In their words: West Perry earns its first playoff victory since 1999

03 November 2018


Terrance Quaker

By Adam Kulikowski: 

Setting the stage: West Perry won a District playoff game for the first time since 1999—and the first time at home in school history. The No. 8-seed Mustangs (8-3) advance to play No. 1 Bishop McDevitt in round two of the District 3-4A playoffs.  The school now has two 1,000-yard rushers in the same season, Terrance Quaker [1,206 yards] and Kenyon Johnson [1,130 yards]—another first in school history.

We caught up with West Perry coach Bob Boden to learn more about the victory.


Boden on the team’s first playoff win since 1999:

"These kids love each other and talk consistently about wanting to keep the season going for as long as we can so we can spend more time together. It is our first playoff win since Musa Smith. And we talked about that. This is our first home playoff win ever. And that was big for our kids. As a program moving forward, you look back on the big losing streak that we had and how much our kids fought through it and rebuilt this program to where it is now. This win is huge. It shows our kids that we could play with anyone. West York is a good team. It is huge for the community, too. It’s nice to go through Perry County and see the signs up wishing us good luck. All the people calling us. It was something I think the community needed."


On the personal meaning of the victory after leading this team through its rebuild:

"It is special to me. These kids, even though it is a team effort. Bob Boden didn’t win all these games. Bob Boden didn’t coach all the stuff we do. My assistant coaches work very hard all year. We all work and the kids buy into that seeing how hard we work. It’s big for me and kinda cool to get the monkey off my back. Sometimes, when you’re 0-26, you question if you’re doing the right things. Our kids never gave up during that losing streak. If our kids didn’t buy into what we were selling then, I probably wouldn’t be here. I’d have been canned, but our kids believed in it and now it is paying dividends. It’s a tribute to the kids that didn’t quit when we had losing seasons. In life you can either quit or you can fight through things and when you fight through things, there’s good stuff on the other side. People give up too easily. But that’s not me, not my staff and not our kids."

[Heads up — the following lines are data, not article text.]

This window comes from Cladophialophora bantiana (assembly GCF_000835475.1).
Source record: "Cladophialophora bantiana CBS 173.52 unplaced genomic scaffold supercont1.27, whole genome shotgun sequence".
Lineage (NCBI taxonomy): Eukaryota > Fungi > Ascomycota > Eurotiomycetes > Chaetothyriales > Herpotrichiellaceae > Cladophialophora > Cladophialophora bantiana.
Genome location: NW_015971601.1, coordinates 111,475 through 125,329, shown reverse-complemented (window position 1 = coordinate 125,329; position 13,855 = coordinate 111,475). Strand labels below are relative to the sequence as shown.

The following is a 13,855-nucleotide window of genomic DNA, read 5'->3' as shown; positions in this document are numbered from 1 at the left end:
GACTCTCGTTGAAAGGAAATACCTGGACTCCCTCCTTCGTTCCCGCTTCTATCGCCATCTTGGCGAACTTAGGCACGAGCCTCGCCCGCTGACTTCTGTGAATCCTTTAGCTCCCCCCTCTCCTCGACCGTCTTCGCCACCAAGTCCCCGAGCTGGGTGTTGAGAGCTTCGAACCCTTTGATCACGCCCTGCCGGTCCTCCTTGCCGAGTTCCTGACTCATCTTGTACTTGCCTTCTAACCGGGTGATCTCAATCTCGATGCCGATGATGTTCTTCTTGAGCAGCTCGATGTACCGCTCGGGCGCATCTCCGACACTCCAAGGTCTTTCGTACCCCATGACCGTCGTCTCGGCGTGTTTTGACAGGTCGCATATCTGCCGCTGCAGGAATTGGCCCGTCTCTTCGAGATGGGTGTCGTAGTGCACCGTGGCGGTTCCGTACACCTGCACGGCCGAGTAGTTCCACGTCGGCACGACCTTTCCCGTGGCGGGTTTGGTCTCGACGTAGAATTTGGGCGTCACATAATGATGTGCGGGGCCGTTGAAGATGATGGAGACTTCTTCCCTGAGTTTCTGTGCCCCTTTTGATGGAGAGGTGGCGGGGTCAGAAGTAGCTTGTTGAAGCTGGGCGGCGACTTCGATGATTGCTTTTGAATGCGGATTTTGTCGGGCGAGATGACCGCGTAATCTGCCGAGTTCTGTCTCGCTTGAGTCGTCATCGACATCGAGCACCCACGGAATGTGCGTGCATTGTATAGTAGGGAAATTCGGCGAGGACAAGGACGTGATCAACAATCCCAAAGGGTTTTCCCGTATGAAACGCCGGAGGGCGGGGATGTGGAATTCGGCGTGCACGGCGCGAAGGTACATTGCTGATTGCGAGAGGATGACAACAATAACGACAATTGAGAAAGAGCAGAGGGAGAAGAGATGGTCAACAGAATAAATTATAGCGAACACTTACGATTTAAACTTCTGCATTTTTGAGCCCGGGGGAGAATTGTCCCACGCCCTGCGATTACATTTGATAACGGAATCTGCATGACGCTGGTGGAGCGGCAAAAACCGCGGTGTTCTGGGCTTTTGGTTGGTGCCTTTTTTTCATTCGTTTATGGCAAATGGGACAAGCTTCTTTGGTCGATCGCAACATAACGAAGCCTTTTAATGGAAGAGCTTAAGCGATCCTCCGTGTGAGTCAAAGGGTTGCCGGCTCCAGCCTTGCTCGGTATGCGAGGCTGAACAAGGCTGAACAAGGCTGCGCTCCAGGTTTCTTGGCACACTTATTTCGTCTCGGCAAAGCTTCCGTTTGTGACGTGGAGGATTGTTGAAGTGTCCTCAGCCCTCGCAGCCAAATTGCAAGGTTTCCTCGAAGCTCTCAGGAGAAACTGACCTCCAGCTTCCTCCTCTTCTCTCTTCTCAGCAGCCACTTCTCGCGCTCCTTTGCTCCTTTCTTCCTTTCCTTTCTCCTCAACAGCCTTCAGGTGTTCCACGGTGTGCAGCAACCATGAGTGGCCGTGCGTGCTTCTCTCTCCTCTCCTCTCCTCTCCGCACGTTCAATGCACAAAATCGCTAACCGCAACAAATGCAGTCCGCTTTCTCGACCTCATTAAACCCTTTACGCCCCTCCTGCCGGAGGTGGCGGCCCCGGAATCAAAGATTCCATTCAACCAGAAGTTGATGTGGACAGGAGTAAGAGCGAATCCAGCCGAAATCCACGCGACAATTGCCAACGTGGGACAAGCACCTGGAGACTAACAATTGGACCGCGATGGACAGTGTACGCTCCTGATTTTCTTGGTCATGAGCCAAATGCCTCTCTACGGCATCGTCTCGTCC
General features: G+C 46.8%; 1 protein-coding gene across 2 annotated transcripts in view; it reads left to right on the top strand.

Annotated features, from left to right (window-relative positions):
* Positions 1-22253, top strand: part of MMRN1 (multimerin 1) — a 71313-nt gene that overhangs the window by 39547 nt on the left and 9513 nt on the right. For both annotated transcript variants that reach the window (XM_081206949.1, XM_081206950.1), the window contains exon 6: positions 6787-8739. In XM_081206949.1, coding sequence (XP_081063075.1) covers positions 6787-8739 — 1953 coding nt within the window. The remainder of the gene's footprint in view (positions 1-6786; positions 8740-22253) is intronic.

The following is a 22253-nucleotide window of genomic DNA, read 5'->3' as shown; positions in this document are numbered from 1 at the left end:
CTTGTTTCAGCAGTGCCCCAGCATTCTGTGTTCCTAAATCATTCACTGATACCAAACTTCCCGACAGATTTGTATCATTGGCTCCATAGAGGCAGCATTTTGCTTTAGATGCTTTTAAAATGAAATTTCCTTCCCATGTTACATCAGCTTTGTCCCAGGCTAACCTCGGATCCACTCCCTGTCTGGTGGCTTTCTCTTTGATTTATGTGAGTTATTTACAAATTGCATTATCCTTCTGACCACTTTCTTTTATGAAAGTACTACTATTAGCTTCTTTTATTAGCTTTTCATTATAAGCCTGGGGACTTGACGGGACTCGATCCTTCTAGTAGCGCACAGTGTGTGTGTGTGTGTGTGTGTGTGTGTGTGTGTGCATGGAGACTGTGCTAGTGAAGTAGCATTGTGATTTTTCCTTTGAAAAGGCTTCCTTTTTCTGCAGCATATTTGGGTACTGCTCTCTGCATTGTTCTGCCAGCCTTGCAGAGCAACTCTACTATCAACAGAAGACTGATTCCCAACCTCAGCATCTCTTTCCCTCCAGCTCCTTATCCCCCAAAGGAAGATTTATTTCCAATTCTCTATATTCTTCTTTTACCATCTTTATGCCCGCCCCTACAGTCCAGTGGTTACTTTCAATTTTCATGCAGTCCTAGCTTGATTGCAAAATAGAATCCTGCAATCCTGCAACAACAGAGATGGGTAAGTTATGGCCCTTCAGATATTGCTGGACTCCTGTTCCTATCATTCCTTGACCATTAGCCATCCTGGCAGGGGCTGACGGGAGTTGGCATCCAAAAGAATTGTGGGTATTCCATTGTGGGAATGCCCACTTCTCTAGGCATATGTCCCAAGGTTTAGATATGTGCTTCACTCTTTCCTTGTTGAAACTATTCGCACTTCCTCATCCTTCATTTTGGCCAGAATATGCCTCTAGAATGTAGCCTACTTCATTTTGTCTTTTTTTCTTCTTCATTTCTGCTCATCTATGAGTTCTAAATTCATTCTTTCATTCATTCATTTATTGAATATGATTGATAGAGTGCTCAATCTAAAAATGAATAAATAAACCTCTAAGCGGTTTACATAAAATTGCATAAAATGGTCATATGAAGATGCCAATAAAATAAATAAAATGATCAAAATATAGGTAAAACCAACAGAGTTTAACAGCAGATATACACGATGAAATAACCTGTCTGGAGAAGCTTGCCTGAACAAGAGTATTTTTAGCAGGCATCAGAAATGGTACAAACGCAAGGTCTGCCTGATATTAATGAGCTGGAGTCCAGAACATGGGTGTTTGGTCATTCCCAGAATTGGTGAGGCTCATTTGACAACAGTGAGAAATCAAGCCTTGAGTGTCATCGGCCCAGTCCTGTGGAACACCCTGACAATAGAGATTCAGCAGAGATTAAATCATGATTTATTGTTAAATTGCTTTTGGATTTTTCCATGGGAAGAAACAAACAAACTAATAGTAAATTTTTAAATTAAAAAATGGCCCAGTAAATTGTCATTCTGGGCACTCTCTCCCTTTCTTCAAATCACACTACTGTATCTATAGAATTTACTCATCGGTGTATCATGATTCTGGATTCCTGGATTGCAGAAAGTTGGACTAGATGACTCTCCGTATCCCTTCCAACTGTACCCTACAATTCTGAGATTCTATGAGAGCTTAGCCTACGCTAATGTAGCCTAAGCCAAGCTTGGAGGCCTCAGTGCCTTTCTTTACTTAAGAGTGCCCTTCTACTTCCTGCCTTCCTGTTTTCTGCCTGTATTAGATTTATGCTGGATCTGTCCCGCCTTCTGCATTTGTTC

On what you saw in West York heading into Friday's game:

"We finally have an offensive line that’s not smaller than our opponents, so we thought they could open holes for us and they did a tremendous job of opening holes for our guys. Ay’juan Marshall is a really good back. He cuts back well. We knew we had to limit him on his cut back plays."


On how the weather affected play:

"It affected both of us. Neither team wanted to throw the ball a whole lot.  West York did try some passes, but it solidified what we talked about. We wanted to run the ball. It is nice when that’s already your play. The rain helped out with us. It favored us because we run the ball so well."


On the key point in the game:

"They were knocking on the door [at our 3-yard line in the third quarter with the score 14-8] and Terrance Quaker blitzed through the line and caused 3 to fumble. Jake Fadness recovered it and we took that possession down for a score. That put us up two scores which gave us a bit of a cushion."


On Terrance’s play Friday night after the senior racked up 293 rushing yards on 28 carries  [second most in school history], eight tackles, an interception and a forced fumble:

"We’ve always talked about big time players coming up in big in big situations. And he really did. Running the ball, the tackles he made and that strip. He saved it all for that game it seemed. He was explosive. Kenyon was too. Jake had huge runs. Especially late in the game when we were trying to run the clock out, Jake was big. Terrance played his heart out last night. He didn’t want his season to end."


On the Mustang’s tendency to be aggressive in their play calling this season:

"We play to win. I try not to second guess as a coach. You have 20 seconds to get something in and everyone else has two weeks to sit down and breakdown what you did in those 20 seconds. Sometimes, I look back and think. But you know, if it worked, everyone thinks you’re a genus and if it doesn’t, you’re an idiot. That’s part of coaching and we’re going to keep our foot on the throttle because I want to give these kids every chance they can to win."


On Boden’s first impression of Bishop McDevitt who the Mustangs will face on Friday:

"They are the big dog. If you want to do well in Districts, eventually you are going to have to go to the big dog. They are very good. Big up front. Nazir Burnett is a phenomenal receiver. We’re going to have to play very very well to win. Our kids, we’re going to fight and let the chips fall where they may. On paper, we’re going to be big underdogs, but I like it. I like that role."